Proven technology, an abundant feature set, and simple maintenance
these ar the keys to a superior voice mail systems.
One system that meets these goals is the new Voice Wizard,
based on Dialogics VoiceBrick technology and VoiceGates
own VIP4000 design. (The product
shot at the top of this review shows the Dialogic Voice Brick.)
The Voice Wizard is designed for
small to medium-sized businesses. It installs in less than
a day; it presents a customizable menu structure; and it offers
features like remote notification and fax detection.
Although the Voice Wizard works with
several dozen PBXs our laboratory PBX (a Nortel model) wasnt
on the list. Fortunately Dialogics New Jersey-based
Professional Services laboratory which is located about 90
minutes from our Connecticut offices donated their facilities
for a day.
We started by attaching the A/C adapter and a security dongle
into the units COM 2 port. The COM ports were clearly
labeled. There was no on/off switch. Instead. the Unit automatically
powered on and ran a POST sequence. When this sequence was
complete (when the units LEDs stopped flashing), we
plugged in four single- extensions from the PBX (using RJ-45
connectors) to the units four ports. Then we made sure
that the four lines were in order, matching the units
The next step was system programming which may be accomplished
using a telephone or a PC-based terminal emulation program
like Hyper Terminal or ProComm Plus. We wanted to test both
methods of configuration so we did the initial programming
with a telephone and then we made adjustments later using
Hyper Terminal with Windows 95.
We dialed the Voice Wizard on its
first extension although we could have dialed any extension
to continue it doesnt matter which port is used
for set-up. We did, however have to account for the switch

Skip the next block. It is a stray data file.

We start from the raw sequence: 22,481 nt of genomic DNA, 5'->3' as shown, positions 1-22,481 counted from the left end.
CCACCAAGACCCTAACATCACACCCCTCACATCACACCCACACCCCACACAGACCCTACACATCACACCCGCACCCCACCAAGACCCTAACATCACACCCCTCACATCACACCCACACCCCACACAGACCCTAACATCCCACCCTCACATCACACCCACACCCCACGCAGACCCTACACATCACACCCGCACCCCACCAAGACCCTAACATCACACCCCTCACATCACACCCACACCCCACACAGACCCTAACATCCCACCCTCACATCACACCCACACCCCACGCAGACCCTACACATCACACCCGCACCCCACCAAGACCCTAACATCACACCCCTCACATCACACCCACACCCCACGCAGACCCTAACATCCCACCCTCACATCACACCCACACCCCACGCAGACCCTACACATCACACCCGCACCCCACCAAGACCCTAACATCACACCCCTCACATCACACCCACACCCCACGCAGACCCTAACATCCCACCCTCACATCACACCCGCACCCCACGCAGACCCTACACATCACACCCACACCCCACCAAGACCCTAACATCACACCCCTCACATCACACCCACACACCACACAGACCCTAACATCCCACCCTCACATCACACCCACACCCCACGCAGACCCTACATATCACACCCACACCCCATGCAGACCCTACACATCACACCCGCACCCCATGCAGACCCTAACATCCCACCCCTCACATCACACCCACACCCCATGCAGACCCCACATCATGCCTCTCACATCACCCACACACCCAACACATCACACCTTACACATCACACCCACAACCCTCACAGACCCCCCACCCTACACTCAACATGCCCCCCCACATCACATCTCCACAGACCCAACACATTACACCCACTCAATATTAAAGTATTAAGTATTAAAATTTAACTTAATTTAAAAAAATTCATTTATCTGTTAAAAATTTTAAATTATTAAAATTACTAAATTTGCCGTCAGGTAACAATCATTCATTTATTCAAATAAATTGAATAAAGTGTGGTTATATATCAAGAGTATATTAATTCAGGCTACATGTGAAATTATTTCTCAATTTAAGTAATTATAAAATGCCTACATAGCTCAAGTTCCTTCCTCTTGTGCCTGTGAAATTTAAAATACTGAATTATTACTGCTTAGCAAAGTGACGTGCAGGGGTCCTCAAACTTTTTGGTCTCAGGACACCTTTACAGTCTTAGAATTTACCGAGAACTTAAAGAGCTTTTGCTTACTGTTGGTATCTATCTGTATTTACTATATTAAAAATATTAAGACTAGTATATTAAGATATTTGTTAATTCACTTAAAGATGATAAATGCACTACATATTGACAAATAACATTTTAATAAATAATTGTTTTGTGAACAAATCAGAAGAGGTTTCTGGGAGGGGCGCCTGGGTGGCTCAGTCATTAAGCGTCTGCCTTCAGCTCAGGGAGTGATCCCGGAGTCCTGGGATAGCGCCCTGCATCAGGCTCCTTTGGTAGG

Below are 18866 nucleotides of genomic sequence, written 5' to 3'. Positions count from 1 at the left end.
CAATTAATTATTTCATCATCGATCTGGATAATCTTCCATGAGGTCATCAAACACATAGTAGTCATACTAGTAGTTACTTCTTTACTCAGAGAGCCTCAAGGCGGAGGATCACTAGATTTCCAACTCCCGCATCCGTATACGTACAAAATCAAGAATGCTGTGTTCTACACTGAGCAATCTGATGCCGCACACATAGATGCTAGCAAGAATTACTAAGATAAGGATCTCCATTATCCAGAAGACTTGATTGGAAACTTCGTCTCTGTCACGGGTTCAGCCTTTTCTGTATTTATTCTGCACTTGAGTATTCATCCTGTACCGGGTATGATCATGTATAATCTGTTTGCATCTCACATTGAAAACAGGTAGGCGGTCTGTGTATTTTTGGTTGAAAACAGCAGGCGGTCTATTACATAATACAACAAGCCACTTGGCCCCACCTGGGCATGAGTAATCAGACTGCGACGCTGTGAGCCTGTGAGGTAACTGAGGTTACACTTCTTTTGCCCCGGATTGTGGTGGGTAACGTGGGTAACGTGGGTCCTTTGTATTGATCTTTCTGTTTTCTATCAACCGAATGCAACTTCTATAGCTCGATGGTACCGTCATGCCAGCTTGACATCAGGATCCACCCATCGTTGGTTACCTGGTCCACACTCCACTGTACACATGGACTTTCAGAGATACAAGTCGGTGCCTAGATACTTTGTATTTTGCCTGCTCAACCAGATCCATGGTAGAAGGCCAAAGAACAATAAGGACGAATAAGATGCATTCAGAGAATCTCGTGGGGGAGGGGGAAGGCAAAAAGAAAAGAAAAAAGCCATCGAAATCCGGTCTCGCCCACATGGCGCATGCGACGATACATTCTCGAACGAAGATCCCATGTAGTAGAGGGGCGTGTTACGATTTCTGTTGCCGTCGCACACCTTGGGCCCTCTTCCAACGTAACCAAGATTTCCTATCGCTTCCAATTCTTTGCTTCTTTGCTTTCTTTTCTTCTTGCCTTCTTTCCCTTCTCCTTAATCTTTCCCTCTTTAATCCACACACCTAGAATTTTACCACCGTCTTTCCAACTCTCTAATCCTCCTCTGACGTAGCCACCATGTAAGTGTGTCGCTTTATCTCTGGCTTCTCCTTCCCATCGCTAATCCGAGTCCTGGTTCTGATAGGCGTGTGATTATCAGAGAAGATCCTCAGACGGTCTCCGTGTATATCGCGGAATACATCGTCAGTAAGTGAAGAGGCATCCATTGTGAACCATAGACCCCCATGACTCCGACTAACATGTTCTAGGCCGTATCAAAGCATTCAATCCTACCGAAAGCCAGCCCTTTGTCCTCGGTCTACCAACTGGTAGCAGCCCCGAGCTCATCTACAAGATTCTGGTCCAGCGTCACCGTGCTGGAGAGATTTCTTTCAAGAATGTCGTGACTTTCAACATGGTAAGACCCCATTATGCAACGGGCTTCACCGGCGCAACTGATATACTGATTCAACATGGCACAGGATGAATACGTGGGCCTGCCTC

we were using. The Dialogic laboratorys PBX, an AT&T
Partner Plus model requiredthat go through port number 10
or 11 for configuration, so we made sure that we used extensions
10, 11, 12, and 13 off of the PBX.
To enter the system as the system administrator. we had to
press the pound Sign (#) on the telephones key pad immediately
after hearing the initial menu tree. Then, we had to enter
the administrator ID and password. (The default administrators
ID is *99; the default password, *99*99.) We then navigated
various options. choosing to change telephone system
(choice 6), and electing to use the AT&T Partner Plus
model (choice 110).
Once these selections are made, the user follows the command
prompts to return to the main menu. From this point, every
selection depends on an organizations unique circumstances,
but the biggest step is to make user accounts. Entering the
date for these accounts simultaneously configures data for
the name search feature, but every users name must be
entered by using a letter-to-numeral charting method, which
is extremely tedious. Names must be at least two characters.
At least the mailboxes and extensions can be created in a
End-user setup, like system setup, is just another trek through
a tree-structure labyrinth. Navigating through these menus
isnt difficult, but the choices are numerous. so we
suggest keeping One of the many included copies of the mcnu
Basically, all setup demands of you is patience. Our patience
was tried only once, when we had to program the user account
passwords. Default passwords are the user ID entered three
times, if the ID is two digits; or entered twice, if the ID
is three digits; or entered just once. if the ID is four digits.
Fortullately, once this technique is mastered, users can easily
reset tlle password to anything they like, up to six digits.
Our Voice Wizard system came with
four sets of documents. The first was the main administrators
manual; the second was a start-up guide; the third consisted
of the users manuals; and the fourth consisted of the
users pocket guides. Overall, the documentation does
a good job explaining the features and settings, and all the
guides are well organized and well illustrated. However, users
and administrators may have a hard time finding certain details
related to configuration.
Users, for example, may have difficulty finding information
on changing passwords. (For some reason, this information
is buried deep within the users manual.) Administrators